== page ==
11 Fashion Brands I Discovered From Instagram Stalking
By Andrea Cheng. Photos: Courtesy of Instagram.
You know how it goes: You’re innocently scrolling through your Instagram feed, double-clicking with each passing photo until you stumble on one that catches your eye. You tap for brand tags, you click through to check out the profile, and before you know it, you’ve plummeted down a social media rabbit hole and it’s been five hours, and you’ve basically forgotten how to function as a human. It goes without saying, Instagram = a huge time suck.
But I like to think that creeping on random influencers isn’t a complete waste of time or energy—it’s how I discover brands that fall outside my sartorial purview. There’s a Japanese brand called Facetasm that supplies glorious pieces cut in dramatic silhouettes; Saul, an indie sustainably minded brand based in Los Angeles (kind of like a more intimate version of Reformation); and Dutch-based label Amator that specializes in suiting with sleek Scandinavian (read: chic) influences. And I wouldn’t have discovered any of these (and eight more) without my supreme Insta-stalking and archiving skills (i.e. bookmarking, screenshot-ing, and keeping an ongoing draft in Gmail lest I forget).
On a grander scale, this marks a much larger change that’s afoot here: the increasing significance of social media and its (global) reach. It’s the democratization of capitalism; it’s the evening out of the playing field for emerging brands—you just need the time to find them. Enter my list of the top under-the-radar brands I found on Instagram (think of it as a cheat sheet to a fashion game of six degrees of separation).
Fay Andrada, @fayandrada
A one-second scroll was enough to convince me that this one’s a gem. Everything is incredible, made to order, and handcrafted by artisans based in New York City, but it’s the beautiful sculptural statement earrings that really stand out.
Intentionally Blank, @iamintentionallyblank
Minimalist and modern, Intentionally Blank first launched with shoes that are designed to mold to fit every individual’s personal taste and lifestyle. Since then, the brand has launched gender-neutral, androgynous clothing that’s slouchy in shape and easy to wear. It’s all so, so good.
There are a lot of brands that do delicate jewelry well, but Winden, which I only found by clicking through, takes it to the next level with its admirable dedication to becoming a socially conscious, ethical company—all the pieces are made in the USA and mostly crafted from recycled materials.
Nope, not a Better Call Saul merch store. Saul is a sustainable LA-based brand that prides itself on upcycling dead-stock and vintage fabrics into minimalist clothing. Combined with limited edition drops, it’s resulted in a reduction in its carbon footprint. It’s a win on all fronts.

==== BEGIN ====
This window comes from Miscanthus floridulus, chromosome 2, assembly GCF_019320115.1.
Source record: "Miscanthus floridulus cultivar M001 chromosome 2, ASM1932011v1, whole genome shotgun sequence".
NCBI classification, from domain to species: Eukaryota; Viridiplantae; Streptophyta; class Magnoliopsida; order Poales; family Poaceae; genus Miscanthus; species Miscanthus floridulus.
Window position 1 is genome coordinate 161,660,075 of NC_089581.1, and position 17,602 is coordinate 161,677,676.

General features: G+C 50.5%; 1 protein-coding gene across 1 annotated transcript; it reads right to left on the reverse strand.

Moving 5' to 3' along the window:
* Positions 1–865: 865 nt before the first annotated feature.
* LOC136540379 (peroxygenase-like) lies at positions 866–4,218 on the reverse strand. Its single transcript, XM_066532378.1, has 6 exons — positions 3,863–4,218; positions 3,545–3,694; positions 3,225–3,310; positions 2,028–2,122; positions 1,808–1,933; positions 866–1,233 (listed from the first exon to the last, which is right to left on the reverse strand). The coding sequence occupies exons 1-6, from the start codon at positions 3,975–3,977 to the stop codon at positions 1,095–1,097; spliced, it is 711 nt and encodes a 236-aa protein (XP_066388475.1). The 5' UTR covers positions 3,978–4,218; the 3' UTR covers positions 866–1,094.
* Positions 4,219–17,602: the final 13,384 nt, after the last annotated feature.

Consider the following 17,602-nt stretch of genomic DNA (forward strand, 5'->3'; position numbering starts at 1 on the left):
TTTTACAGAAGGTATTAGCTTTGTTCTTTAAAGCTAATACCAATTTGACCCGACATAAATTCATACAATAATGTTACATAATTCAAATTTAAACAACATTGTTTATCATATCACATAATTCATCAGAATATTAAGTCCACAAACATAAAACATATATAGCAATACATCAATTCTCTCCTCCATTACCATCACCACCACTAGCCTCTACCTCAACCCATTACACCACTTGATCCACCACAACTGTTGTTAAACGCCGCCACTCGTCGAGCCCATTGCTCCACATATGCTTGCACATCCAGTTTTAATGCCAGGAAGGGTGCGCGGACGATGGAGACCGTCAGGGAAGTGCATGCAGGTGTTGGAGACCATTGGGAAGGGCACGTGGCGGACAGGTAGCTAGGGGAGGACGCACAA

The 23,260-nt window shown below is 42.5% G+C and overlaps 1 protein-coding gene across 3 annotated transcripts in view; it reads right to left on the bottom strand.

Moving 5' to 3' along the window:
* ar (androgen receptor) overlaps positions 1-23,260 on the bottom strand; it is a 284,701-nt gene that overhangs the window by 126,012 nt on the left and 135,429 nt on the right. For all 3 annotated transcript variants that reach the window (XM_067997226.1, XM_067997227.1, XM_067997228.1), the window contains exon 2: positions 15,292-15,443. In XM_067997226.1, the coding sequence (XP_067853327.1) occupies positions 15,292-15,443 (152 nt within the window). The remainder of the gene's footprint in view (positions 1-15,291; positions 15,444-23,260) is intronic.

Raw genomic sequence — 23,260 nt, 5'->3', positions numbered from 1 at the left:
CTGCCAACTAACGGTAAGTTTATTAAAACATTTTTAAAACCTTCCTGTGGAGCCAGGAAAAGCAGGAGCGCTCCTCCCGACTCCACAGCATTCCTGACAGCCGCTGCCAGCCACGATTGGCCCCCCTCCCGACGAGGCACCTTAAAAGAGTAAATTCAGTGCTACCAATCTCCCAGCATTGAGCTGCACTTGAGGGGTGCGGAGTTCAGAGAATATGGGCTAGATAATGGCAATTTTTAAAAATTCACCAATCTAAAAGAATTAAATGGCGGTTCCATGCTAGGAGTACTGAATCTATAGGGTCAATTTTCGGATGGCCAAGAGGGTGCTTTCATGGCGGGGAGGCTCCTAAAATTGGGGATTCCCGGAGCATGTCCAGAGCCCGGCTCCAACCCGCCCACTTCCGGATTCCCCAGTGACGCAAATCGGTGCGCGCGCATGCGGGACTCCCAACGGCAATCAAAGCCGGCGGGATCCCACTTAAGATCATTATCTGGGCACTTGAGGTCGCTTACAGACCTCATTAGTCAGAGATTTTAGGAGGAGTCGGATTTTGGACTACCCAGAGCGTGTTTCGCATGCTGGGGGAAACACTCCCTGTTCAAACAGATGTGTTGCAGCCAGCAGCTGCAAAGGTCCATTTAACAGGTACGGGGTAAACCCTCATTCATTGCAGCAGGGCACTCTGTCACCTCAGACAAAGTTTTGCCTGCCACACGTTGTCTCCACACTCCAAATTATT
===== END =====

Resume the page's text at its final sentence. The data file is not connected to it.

Scandinavian fashion brands > fashion brands, ergo Scandinavian power suits > power suits. Norwegian designer Eline Starink supplies stunning suit separates with playful twists (like the word “ladyboss” painted across the back of a blazer or a silky pajama version of a suit).
Nois NY, @noisnewyork
This brand was first a New York-based street-style blog, so no wonder all the pieces (which are free of silk, animal skin, fur, and hair btw) are, essentially, made to live on Instagram.
A sustainable luxury lingerie line (pieces are made from silk, nylon mesh, and bamboo) with sporty, yet pretty bralettes, fuss-free briefs, and sweet bow-tied triangle bras. One of each, please kthanks.
On one hand, this Japanese brand excels in cool streetwear (think: numbered jerseys and ribbed tube socks), and on the other, dramatic, avant-garde styles in unexpected cuts. And by the looks of it, the spring collection promises to be even better.
By Far Shoes, @byfarshoes
This Bulgarian shoe brand delivers must-have, of-the-moment styles, like a slanted block-heel mule or square-toe pumps, made from luxe Italian leather and suede. And the fact that everything is reasonably priced is just the icing on the cake.
Caron Callahan, @caroncallahan
How pretty, right? Structured shapes in Earthy tones finished with unexpected detailing, like puffed up sleeves, a skirt overlay, and bow accents, make this line perfect for the urban nomad.
Founded by Alexandra O’Neill, the same designer who launched the now-defunct contemporary sportswear line Porter Grey, has launched a luxury women’s wear line, stocked with beautifully cut gowns saturated in saffron yellow or millennial pink (Emma Roberts is already a fan).
This story originally appeared on Glamour.
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